'Fess Up

Panicked over writing her first offer, California practitioner Marcia S. Willis took extreme measures to avoid making mistakes. But her client, a real estate law professor, got wise to the plan.

June 1, 2010

Marcia S. Willis turned 40 on Feb. 9, 1987. And if her birthday week was any indication, it was going to be a very good year.

Willis, who's now a sales associate with Star Real Estate in Huntington Beach, Calif., got her license on Oct. 31, 1986. She went to work for First Team Real Estate in Huntington Beach, but her first sale followed several months of "vigorous" cold calls and some serious floor time.

Fortune smiled on Willis in January 1987, when a newlywed couple walked into the First Team office.

"They wanted something unique in the downtown Huntington Beach area. I showed them a few properties. But as we were coming around the corner of Adams Avenue and Lake Street, I caught sight of a For Sale sign out of the corner of my eye. I quickly made a U-turn and pulled up in front of a Victorian-style painted lady built in the 1970s," Willis says.

The home was certainly unique but in foreclosure. So the initial challenge was getting inside the property, Willis explains.

"But once the clients saw the interior, they decided to make an offer," she adds.

As the trio returned to the office to write the offer, Willis felt an overwhelming sense of panic.

"The client was a real estate law professor and didn't know I was new. So you can imagine how nervous I was about writing the offer. When we got to the office, I seated the couple in the conference room and went and grabbed the first agent I could find who had more experience than I. I offered her $500 of my commission to sit in with me," Willis recalls.

Willis returned to the conference room and introduced the "business partner" to the client.

"The law professor wasn't going for it," she explains. "He immediately started asking questions about why this person who hadn't been involved up to this point was now involved," she says.

"I didn't know what to do. I was busted. I had no choice but to 'fess up."

She told the client that this was her first transaction and waited for his response. "He said, 'Why didn't you tell me? I would have helped you.' I told him that I didn't want to embarrass myself. But he was a really nice guy," she says.

Willis and the law professor remained friends until losing touch a few years back. "Still," she recalls, "he always said he was glad he got to be my first client. And so was I."

How did you start building your client list as a new sales associate?

WILLIS: I really struggled in the beginning. At that time I was on a 50 percent split, so I wasn't going to be making that much per transaction. But that was part of the learning process. In the beginning, floor time and office calls constituted about one-third of my business. Open houses contributed another third. And I got the final third from listings. After about six months, I gradually moved into farming and away from cold calls, not my forte.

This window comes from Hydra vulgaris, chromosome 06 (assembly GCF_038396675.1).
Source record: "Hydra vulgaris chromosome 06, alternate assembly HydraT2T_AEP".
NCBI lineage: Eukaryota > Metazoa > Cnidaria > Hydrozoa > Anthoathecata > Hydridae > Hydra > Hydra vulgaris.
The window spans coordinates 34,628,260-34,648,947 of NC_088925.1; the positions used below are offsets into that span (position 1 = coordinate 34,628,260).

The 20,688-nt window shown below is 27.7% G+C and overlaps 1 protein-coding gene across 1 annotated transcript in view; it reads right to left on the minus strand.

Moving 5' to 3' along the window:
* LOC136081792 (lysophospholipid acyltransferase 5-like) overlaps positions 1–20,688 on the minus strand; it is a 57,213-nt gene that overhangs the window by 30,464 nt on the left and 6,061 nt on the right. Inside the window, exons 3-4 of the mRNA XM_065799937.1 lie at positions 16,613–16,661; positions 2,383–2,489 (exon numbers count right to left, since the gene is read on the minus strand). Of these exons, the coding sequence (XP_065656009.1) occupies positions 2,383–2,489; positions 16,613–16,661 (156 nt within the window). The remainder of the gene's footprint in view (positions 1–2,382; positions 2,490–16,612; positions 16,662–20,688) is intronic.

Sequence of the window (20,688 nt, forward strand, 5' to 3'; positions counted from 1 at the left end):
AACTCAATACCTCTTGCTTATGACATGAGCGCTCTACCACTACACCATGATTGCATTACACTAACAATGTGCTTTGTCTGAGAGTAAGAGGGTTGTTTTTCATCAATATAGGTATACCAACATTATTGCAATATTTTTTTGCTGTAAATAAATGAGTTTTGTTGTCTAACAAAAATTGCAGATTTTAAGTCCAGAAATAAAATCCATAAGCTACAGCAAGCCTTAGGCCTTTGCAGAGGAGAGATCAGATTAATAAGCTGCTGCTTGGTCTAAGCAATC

How did you get started in real estate?

WILLIS: I was a manager for a high-end retail shoe store. But it was time to get out of the retail shoe business; my retail customers encouraged me to try real estate. I researched the different companies for training and went with the one I thought would prepare me the best, First Team Real Estate. I stayed with them until 1994, when the real estate market crashed in California the last time. I joined Star Real Estate in 1997, and I am still very happy here.

How long did this first transaction take?

WILLIS: It took about 45 days. I remember that the client got it for what he wanted to pay because it was a foreclosure, but I really don't remember the sales price.

What were some of your biggest fears about your first real estate transaction?

WILLIS: My biggest fear was making a mistake, as evidenced by my actions when it came time to write the offer. The problem in our industry is that when you are new, you don't know what you don't know. And you are scared to death that you are going to lose the client. In most professions, if you make a mistake, you still get your paycheck. But in this industry, a big mistake can cost you a big paycheck. After this first transaction, it didn't take too long for me to build my confidence.

Did you have a specialty or niche when you started?

WILLIS: No. I did everything I was told to do by my brokerage until I found that I worked best with first-time buyers. It took me a long time to feel confident with sellers. And I lost a lot of listings in the beginning when up against more experienced agents. Today, I'm the one with the experience. And despite my nervousness on that first offer, I soon became the go-to agent for help. I make sure to keep myself educated and up-to-date in our business.

What did this transaction do for your professional career?

WILLIS: I realized I didn't need another agent's help at a cost of $500, which was a lot of money 24 years ago. It also taught me the importance of educating myself and trusting my instincts. People should trust their instincts. When we let nerves get involved, we make mistakes or decisions we later regret. In retrospect, it was one of the nicest transactions I have had in the last 24 years. That was just luck. The clients were newlyweds. And the husband's knowledge from being a real estate law professor was very helpful. In hindsight, I didn't regret asking for help with that first transaction.

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